National initiatives including performance measure [25] and financial disincentives [26] have been developed in the US to increase the use of prophylaxis in hospitals in accordance with evidence-based guidelines, and to reduce the clinical and economic burden of VTE. Individual hospitals can also improve the care of ischemic stroke patients by participating in quality initiatives such as the “Get With The Guidelines-Stroke” program, [27] or by implementing ‘standardized stroke orders’ [26]. Standardized stroke orders involve multifaceted interventions based around preprinted discharge orders for stroke patients [28]. After implementation of the stroke orders in six hospitals, optimal DVT prophylaxis within 48 hours significantly increased from 87% at year 1 to 96% by year 2 (P = 0.001) [28]. Registries have also been used as tools to define deficiencies and improve quality of care. A voluntary web-based AIS registry was instigated and 50 hospitals reported data on patients diagnosed with ischemic stroke or transient ischemic attack [29]. Rates of optimal DVT prophylaxis within 48 hours among patients with ischemic stroke were found to increase from 76.4% in year 1 to 94.7% by year 4 (P = 0.01).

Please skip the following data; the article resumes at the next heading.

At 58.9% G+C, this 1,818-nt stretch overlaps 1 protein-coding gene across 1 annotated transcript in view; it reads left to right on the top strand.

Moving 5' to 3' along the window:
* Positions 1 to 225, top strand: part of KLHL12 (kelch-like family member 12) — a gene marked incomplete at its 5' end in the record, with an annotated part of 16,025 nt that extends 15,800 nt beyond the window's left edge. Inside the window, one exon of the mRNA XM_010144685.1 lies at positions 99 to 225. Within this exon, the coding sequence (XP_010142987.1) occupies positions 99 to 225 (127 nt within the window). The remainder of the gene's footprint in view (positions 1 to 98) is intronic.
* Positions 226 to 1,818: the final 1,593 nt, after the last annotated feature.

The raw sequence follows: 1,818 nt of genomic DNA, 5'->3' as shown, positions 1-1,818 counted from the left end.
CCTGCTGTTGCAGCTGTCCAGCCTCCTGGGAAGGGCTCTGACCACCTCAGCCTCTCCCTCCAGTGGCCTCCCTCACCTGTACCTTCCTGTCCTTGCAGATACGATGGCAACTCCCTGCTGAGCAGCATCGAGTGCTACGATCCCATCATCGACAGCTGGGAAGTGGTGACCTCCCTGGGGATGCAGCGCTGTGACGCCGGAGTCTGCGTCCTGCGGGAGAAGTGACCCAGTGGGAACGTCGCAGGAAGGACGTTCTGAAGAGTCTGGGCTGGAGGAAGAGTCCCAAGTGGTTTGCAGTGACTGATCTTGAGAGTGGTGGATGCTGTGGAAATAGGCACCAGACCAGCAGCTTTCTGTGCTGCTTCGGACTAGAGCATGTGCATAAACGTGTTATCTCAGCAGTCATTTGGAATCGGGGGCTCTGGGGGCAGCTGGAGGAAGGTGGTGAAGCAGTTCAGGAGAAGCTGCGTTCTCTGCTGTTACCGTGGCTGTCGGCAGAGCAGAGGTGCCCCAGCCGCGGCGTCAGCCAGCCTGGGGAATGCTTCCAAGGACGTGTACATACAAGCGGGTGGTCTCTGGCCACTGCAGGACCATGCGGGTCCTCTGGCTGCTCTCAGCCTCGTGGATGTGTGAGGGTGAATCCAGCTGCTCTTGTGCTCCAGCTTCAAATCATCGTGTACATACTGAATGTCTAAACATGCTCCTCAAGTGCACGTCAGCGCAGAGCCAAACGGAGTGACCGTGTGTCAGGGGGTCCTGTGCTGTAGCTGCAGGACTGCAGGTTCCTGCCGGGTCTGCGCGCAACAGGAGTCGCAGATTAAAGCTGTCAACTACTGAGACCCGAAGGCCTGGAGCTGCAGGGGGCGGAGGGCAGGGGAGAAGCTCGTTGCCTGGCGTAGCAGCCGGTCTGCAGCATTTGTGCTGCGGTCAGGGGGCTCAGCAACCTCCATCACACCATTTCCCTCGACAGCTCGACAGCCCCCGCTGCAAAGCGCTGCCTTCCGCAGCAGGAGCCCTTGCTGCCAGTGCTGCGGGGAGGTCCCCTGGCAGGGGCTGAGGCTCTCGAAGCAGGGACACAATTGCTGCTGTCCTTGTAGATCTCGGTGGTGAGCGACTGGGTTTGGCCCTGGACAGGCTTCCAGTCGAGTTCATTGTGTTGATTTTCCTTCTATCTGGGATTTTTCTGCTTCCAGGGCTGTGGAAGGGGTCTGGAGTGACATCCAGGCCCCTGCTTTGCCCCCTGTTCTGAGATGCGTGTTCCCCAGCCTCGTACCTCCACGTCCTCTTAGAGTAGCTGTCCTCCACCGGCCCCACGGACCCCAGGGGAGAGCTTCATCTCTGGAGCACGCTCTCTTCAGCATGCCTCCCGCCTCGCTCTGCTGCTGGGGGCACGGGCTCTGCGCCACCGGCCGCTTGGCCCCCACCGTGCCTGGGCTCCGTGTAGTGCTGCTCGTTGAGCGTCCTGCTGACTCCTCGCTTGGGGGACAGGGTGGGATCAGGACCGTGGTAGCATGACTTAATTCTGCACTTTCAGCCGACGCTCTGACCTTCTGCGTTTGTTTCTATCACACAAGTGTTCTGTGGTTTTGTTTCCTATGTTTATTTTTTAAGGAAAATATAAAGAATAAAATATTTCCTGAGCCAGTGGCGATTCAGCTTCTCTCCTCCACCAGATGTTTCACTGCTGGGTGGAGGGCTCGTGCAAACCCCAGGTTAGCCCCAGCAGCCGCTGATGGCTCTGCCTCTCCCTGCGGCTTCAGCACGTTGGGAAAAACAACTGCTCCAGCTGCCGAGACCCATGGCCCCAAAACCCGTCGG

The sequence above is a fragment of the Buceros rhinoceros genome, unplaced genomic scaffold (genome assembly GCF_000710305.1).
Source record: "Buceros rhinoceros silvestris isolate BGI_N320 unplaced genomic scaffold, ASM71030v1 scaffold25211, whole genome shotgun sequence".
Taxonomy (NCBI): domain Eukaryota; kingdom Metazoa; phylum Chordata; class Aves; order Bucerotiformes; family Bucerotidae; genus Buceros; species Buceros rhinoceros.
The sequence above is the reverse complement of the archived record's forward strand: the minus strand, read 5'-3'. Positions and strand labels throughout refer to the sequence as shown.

Although the Premier Perspective™-i3 Pharma Informatics linked databases provide real-world information on approximately 275 000 unique patients across the US, there are several limitations to the use of this database for the current study. The database may not be representative of the US ischemic stroke population as a whole with regards to patient age and length of hospitalization. A recent study suggests a trend for decreasing mean age of stroke as shown from 71.2 ± 13.5 years in 1993–1994 to 70.9 ± 14.5 years in 1999, and to 68.4 ± 15.4 in 2005 [30]. Nevertheless, the mean age of our population of patients with a hospitalization for stroke was relatively low (62.2 ± 12.2 years), which could both underestimate the risk of stroke and imply that the patients included in our analysis experienced less severe strokes. Furthermore, the average length of stay of our population (3.0 ± 2.5 days) was shorter than reported previously (5.2 days). This could indicate that patients had recovered mobility quickly following their stroke, and therefore would not have been eligible for thromboprophylaxis after discharge. However, due to the nature of this database analysis, the level of reduced mobility in patients could not be evaluated (either directly or indirectly as a function of length of hospital stay). This limits assessment of actual DVT/PE risk in individual patients, and doesn’t allow the assessment regarding the appropriateness of prophylaxis (considering that the ACCP guidelines only recommend thromboprophylaxis for stroke patients with restricted mobility). Another limitation of this study is that pharmacological prophylaxis alone was assessed in the outpatient setting. Outpatient use of mechanical prophylaxis, such as GCS, was not captured due to over-the-counter availability. Furthermore, the rate of readmission for DVT/PE could be underestimated if patients were readmitted to a hospital that is not included in the database.